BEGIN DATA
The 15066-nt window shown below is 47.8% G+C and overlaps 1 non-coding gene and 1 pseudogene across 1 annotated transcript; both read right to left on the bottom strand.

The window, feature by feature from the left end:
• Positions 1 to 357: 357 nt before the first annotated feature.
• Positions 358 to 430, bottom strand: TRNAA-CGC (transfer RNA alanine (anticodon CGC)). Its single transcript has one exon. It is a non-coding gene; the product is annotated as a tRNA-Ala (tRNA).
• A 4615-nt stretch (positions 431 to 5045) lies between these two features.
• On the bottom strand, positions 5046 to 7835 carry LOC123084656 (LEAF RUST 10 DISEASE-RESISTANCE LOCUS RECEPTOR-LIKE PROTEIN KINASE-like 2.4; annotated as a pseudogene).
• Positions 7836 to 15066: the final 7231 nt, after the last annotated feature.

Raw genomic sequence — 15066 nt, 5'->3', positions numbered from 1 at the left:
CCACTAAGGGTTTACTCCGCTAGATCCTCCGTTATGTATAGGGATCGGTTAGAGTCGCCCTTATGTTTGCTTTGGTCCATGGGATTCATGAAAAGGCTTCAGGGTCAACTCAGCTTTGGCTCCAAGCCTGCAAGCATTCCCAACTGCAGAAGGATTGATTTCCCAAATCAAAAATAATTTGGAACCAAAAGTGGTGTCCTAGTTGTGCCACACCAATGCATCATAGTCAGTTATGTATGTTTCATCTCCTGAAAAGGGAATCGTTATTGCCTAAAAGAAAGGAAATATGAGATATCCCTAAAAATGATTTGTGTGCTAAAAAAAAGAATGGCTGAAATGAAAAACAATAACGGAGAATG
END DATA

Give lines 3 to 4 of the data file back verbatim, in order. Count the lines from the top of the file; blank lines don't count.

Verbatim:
• Positions 1 to 357: 357 nt before the first annotated feature.
• Positions 358 to 430, bottom strand: TRNAA-CGC (transfer RNA alanine (anticodon CGC)). Its single transcript has one exon. It is a non-coding gene; the product is annotated as a tRNA-Ala (tRNA).